Lakehead researcher involved in international collaboratory tackling new approach to curing HIV

Press Release

August 30 2021

Dr. Pauline Sameshima, Lakehead University’s Canada Research Chair in Arts Integrated Studies, is part of an international team of researchers recently awarded a five year, $26.5-million (USD) grant from the National Institutes of Health (NIH) to try a new strategy for curing HIV.

Known as the HIV Obstruction by Programmed Epigenetics (HOPE) Collaboratory, the multi-institution collaboratory will be led by researchers at Gladstone Institutes, Scripps Research Florida, and Weill Cornell Medicine. Their approach, which aims to both silence and permanently remove HIV from the body, takes advantage of knowledge about how other viruses have become naturally inactivated over time.

“This is a fundamentally different approach to targeting HIV than what everyone else has been trying,” said Dr. Melanie Ott, Director of the Gladstone Institute of Virology, and the program director and a principal investigator of the HOPE Collaboratory. “I think it’s extremely important for us to explore a broad range of scientific approaches to find the best cure for people living with HIV, as quickly as we can.”

A world-leading expert in education and curriculum development using the arts, Sameshima will be a co-investigator working alongside Dr. Patricia Defechereux, the community engagement coordinator at HOPE, to develop the Community Arts Integrated Research (CAIR) plan.

“It is so exciting to be part of this multi-disciplinary team of researchers that is taking this new approach to curing HIV,” said Sameshima. “My role on this team demonstrates the importance of educators on research teams and the necessity for collaborative interdisciplinary, diverse, and inclusive perspectives being valued in high-level research.”

Utilizing the award-winning Parallaxic Praxis research model, which invites multiple perspectives and recognizes different forms of learning through artful and creative ways, Sameshima and Defechereux will work with community members to create innovative CAIR approaches that will not only enable the development of an HIV cure curriculum that resonates at local levels in different countries, and among historically under-represented groups in HIV research and educational effort (women, Black, Indigenous, and transgender individuals and people who use substances), but also allow for the scientists and medical field to learn about the needs of the populations they serve. The end goal is for learning and understanding to travel in multiple ways.

The CAIR approach will see insights from communities disproportionately affected by HIV shared with scientists and others to develop new, culturally relevant community-generated curricula based on the HOPE scientific plan. The curricula will include stories, plays, documentaries, paintings, poetry, and other modes to stimulate conversation, provoke thinking, and provide feedback.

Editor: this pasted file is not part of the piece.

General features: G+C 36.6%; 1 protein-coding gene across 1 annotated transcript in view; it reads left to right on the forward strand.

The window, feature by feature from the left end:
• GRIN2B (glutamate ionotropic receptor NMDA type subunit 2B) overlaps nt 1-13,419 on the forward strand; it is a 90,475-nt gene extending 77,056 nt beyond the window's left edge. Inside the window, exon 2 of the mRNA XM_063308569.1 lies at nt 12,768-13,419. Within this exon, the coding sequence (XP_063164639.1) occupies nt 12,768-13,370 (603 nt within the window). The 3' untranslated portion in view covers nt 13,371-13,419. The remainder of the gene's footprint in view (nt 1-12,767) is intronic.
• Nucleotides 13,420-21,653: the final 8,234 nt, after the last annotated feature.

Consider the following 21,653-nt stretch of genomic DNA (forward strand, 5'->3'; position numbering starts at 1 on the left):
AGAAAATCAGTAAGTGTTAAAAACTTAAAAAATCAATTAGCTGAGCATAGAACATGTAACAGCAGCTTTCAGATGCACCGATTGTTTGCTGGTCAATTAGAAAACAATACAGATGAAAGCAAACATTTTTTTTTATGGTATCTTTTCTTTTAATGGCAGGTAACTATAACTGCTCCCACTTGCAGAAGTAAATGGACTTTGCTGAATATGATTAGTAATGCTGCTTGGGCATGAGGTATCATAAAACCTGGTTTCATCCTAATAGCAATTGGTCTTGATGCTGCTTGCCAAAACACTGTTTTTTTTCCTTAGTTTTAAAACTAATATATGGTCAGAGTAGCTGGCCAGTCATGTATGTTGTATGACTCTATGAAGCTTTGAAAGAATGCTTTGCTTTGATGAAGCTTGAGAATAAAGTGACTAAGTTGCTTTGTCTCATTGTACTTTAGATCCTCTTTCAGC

Ultimately, these creative works will provide knowledge to communities and scientists on how to communicate HIV cure research to the broader public in multiple forms people may understand. Cure research can be shared through events such as public art displays, exhibitions and community gatherings. Imaginative lay-language for HIV cure will aid community understanding, satisfaction, and acceptance of research and ultimately HIV cure(s).

“As we have seen with COVID-19 vaccine rollout, misinformation and unclear messaging are often the reasons why we see vaccine hesitancy,” explained Sameshima. “The arts are a unique and powerful vehicle for knowledge dissemination, one that will help to increase HIV cure literacy.”

Sameshima will play a lead role in creating the HIV cure education curriculum (in collaboration with Defechereux, the HOPE scientific team, community partners and community members) to be used in the arts activities. She will design study cohorts; host CAIR training for HOPE staff who will conduct research; and co-lead the focus group cohorts with participants in the United States and other international sites. She will also conduct data analyses (in collaboration with artists and students) and art-making collectives.

“The fact that arts integrated research is such a significant component of this ground-breaking research is extraordinary,” said Sameshima. “I am so grateful to Lakehead University for supporting my work in arts integration. I am honoured to be part of this high-calibre scientific team at the forefront of epigenetic research.”

“Congratulations to this international team on securing this significant research grant,” said Dr. Andrew P. Dean, Vice-President, Research and Innovation at Lakehead University. “More and more we are seeing that big questions in research require multiple interdisciplinary views to tackle those questions. This is an excellent example of how research in arts and education can add a whole new dimension to research in the health sciences area.”

More information about the HOPE Collaborative and the new approach to curing HIV can be found at


Media:  For further information or to arrange an interview, contact Jaclyn Bucik, Media, Communications & Marketing Associate, at 705-330-4010 ext. 2014 or [email protected].


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